28 Aug 20i6: Dear Whitney...I send you details of the family of the man - John Coyle - who had put Young Tiger on that flatbed trailer hoping - though it sounds an old man’s dream - to sail her off the New England coast. This email address may well be out of date by now. The old man in my record is down as:
John Coyle (son-in-law Sean, daughter Sara) ** Roland Place, N.W.,
Washington, D.C., 20008 USA. Phone:  001 (202) *** ****  owner of Young Tiger, Frederick Maryland. Source of this info: Gordon Gemeny PO Box ***, Dowell, Maryland, 20629, US    It’s all gone a little historical now, but I’d be fascinated to know more, as I am sure would Sue.  Best wishes and good luck, Simon
28 Aug: Dear Simon. I was delighted to hear from you. I’ve sent an email to Sean and Sarah straightaway. I’m in Wales at the moment, but back to the US in early October and quite serious about finding YT if I can. I’m based in South Carolina, but I work in the DC area regularly and expect I might be up that way again in the autumn. I won’t get my hopes up too high, but buying a soggy 1960s boat that would need huge amounts of restoration has really caught my imagination, I confess. I’m a builder of sorts by trade (very good dry-stone waller, sort of rubbishy carpenter, etc), so I hope I could do a bit of it myself.
I was with Sue just last week, and she mentioned you and that very Merry Wives reunion as we drove along the A470 together!
Miriam, Sue and I in London at a 50 year reunion of another adventure ~ 14 Nov 2015
She is an extraordinary woman - one of my very favorites. She and Phil were the first to take me sailing some years ago...
Sue, Phil and Whitney aboard Vicki at Aberaeron
 ...and I’m so grateful to them for it. I’ve gone on to do a few RYA courses since then (currently sitting comfortably at Day Skipper level after a week in St Lucia last February), and I’ve sailed newer, bigger French boats as well as older, creakier wooden boats like a Bristol Channel Pilot Cutter, but it’s the little Westerly I love best. They’re so approachable. Sometime a few years ago Sue and I were sitting on her front lawn having a gin and catching up after I’d returned from my first big sail when suddenly she disappeared into the house for a few minutes with no explanation … She returned holding one of the charts from your voyage. “I found this the other day while I was clearing up,” she said. I can’t recall if it was Barbados or the Grenadines she had in her hands, but we talked for a long time about the sea that afternoon. It was a lovely moment. Wish me luck, and thanks again for the quick response! I’ll let you know if I hear anything back. Very best, Whitney

28th Aug 2016:  Dear Sean and Sarah. Please forgive this email out of the blue. I’m trying to find the whereabouts of a little Westerly 22 called Young Tiger. I think you know Simon Baddeley - at least electronically. His companion on Young Tiger's big Atlantic crossing, Sue Pulford (now Best), is a very dear friend of mine and the reason I began sailing just a few years ago.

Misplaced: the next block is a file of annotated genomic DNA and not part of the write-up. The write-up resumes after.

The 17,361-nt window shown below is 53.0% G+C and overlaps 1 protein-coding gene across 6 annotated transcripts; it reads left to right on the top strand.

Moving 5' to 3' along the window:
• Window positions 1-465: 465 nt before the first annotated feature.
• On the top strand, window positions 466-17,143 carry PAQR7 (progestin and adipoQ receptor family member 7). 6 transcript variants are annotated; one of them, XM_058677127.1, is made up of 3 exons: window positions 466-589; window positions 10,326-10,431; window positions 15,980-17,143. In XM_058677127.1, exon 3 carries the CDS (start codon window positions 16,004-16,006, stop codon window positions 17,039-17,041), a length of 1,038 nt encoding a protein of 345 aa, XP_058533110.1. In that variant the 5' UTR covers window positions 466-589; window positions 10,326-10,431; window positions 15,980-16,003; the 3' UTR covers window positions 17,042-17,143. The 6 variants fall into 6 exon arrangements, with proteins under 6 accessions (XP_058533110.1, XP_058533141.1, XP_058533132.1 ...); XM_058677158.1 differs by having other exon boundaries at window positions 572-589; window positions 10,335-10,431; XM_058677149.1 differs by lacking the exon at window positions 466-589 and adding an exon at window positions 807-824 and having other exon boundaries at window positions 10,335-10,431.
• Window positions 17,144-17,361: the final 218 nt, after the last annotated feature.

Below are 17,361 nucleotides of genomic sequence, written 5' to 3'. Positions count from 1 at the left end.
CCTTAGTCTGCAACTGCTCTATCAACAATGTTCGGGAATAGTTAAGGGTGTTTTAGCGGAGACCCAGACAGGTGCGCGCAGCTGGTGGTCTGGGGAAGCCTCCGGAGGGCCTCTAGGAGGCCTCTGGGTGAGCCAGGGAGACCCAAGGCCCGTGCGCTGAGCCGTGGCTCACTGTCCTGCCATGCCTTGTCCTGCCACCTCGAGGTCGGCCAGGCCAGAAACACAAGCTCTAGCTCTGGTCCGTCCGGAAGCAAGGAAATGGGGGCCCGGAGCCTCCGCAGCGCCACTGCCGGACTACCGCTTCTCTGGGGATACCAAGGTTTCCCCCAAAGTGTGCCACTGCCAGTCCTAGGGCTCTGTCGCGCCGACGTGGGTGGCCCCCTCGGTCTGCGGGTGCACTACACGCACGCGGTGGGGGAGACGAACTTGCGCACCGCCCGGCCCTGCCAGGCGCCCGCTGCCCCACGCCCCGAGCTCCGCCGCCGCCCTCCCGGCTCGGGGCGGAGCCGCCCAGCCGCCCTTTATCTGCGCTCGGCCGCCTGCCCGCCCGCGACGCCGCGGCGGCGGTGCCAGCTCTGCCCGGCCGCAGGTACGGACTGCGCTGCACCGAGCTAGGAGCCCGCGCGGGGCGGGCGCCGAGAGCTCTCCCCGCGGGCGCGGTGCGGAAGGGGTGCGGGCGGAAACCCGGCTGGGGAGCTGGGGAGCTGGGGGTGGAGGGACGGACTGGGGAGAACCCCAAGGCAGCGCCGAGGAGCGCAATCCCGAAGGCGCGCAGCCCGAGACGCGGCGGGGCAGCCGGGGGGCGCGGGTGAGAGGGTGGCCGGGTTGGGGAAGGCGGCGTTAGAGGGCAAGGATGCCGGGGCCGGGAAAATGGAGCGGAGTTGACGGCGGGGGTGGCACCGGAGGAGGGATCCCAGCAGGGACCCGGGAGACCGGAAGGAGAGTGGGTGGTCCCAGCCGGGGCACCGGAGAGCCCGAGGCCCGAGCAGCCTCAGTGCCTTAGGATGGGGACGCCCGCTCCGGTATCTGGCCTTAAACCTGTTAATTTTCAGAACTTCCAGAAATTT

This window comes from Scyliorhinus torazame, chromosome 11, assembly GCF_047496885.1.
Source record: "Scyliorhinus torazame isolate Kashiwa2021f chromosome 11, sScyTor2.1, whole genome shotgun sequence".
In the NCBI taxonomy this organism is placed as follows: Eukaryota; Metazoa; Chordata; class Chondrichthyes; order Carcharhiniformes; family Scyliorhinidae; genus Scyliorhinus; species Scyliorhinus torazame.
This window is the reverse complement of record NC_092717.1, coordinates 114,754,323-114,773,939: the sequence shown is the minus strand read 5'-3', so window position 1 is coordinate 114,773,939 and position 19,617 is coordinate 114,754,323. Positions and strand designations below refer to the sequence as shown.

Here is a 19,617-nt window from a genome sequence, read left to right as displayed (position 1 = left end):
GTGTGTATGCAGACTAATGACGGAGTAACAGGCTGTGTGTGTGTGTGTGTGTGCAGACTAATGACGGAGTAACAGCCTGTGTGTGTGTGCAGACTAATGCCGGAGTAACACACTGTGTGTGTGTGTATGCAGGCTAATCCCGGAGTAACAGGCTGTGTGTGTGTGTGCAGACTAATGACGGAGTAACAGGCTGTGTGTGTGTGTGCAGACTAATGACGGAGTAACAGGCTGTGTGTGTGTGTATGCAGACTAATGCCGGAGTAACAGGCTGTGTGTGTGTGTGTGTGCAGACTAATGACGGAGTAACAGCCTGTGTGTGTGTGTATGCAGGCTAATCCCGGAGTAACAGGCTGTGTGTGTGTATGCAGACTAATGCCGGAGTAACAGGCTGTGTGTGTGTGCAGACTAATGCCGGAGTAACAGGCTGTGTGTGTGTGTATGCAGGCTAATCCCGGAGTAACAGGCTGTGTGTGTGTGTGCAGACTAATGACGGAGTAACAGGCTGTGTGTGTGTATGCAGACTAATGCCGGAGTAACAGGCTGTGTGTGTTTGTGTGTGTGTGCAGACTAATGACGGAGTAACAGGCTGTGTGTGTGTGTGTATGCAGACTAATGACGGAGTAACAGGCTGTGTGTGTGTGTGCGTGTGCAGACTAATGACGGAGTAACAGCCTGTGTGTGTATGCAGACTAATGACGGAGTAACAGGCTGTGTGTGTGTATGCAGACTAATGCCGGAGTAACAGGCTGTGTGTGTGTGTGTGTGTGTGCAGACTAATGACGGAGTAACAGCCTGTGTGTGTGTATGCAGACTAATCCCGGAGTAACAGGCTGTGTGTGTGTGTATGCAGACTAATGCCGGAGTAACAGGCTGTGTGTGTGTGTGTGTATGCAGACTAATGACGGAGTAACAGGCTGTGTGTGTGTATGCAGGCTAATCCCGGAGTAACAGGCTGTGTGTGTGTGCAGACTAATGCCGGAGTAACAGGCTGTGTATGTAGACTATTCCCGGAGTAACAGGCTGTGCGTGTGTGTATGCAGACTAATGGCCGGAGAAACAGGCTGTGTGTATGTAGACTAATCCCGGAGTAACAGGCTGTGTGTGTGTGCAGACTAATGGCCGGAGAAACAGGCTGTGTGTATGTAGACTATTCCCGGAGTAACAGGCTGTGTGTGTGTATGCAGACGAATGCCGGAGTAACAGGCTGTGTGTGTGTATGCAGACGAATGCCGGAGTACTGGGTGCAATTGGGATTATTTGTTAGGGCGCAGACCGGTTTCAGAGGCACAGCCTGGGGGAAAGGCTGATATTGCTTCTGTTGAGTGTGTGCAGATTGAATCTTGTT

Sue Pulford 1966
I linked up with Simon via his blog just a few days ago, and he’s very kindly pointed me to you. I’m sorry to bother, but I thought it might be worth a shot to email you. I hope you don’t mind.
I’m in Wales at the moment, which is where Sue lives and where I’ve trained and still work sometimes as a dry-stone waller, but I’m American. I’m from South Carolina (don’t hold that against me!), but I spend much of the year on the road for work, leaving a trail of beautiful stone wherever I go. I even built on the National Mall earlier this summer as part of the Smithsonian Folklife Festival, though the bulk of my work is down in the mountains of southwestern Virginia and here in the wild hills of mid-Wales. Here I am, if you’re curious: www.whitneybrownstone.com    Anyway, I’d love to know what’s happened to the boat these last few years. The last photos I saw showed her in quite a sad state. I don’t want to be too forward here since we don’t know each other at all, but I’d be so eager to rescue her if she needed it. I’m 33 and perhaps a bit foolish, but I think she’s quite a special little boat - not to mention quite special to someone I love - and I’m not afraid of a project. Even if she’s found a good home by now, I’d love to know how’s she’s faring out in the world if you have a few minutes to write.
Sue still sails a Westerly 22 after all these years. Vickie, moored in Aberaeron in Cardigan Bay, was the first boat I ever sailed on, and I fell quickly in love. I’ve gone on to sail bigger, newer boats here in Wales and down in St Lucia, gradually working my way up to skipper, but none have ever been as charming as the little Westerly.
Thanks very much for your time. Best wishes, Whitney Brown
Email to Whitney 29 Aug: Hello, This is Sean, the son in law of the John P. Coyle. JPC is the gentleman who owned the Young Tiger before it came to be where it is at now. She is still in the same spot in a field in Adamstown Maryland. It is most likely that she could be had for free to someone willing to take on such a project in ernest. If you are interested, I would be happy to inquire/make arrangements. Let me know .... would love to see her sail and crew with her.  Call or write us, Sean and Sarah 
29th Aug: Simon, can you believe it? More soon. Pleasantly in shock at the moment! Very best, and THANK YOU, Whitney. Sent from my iPhone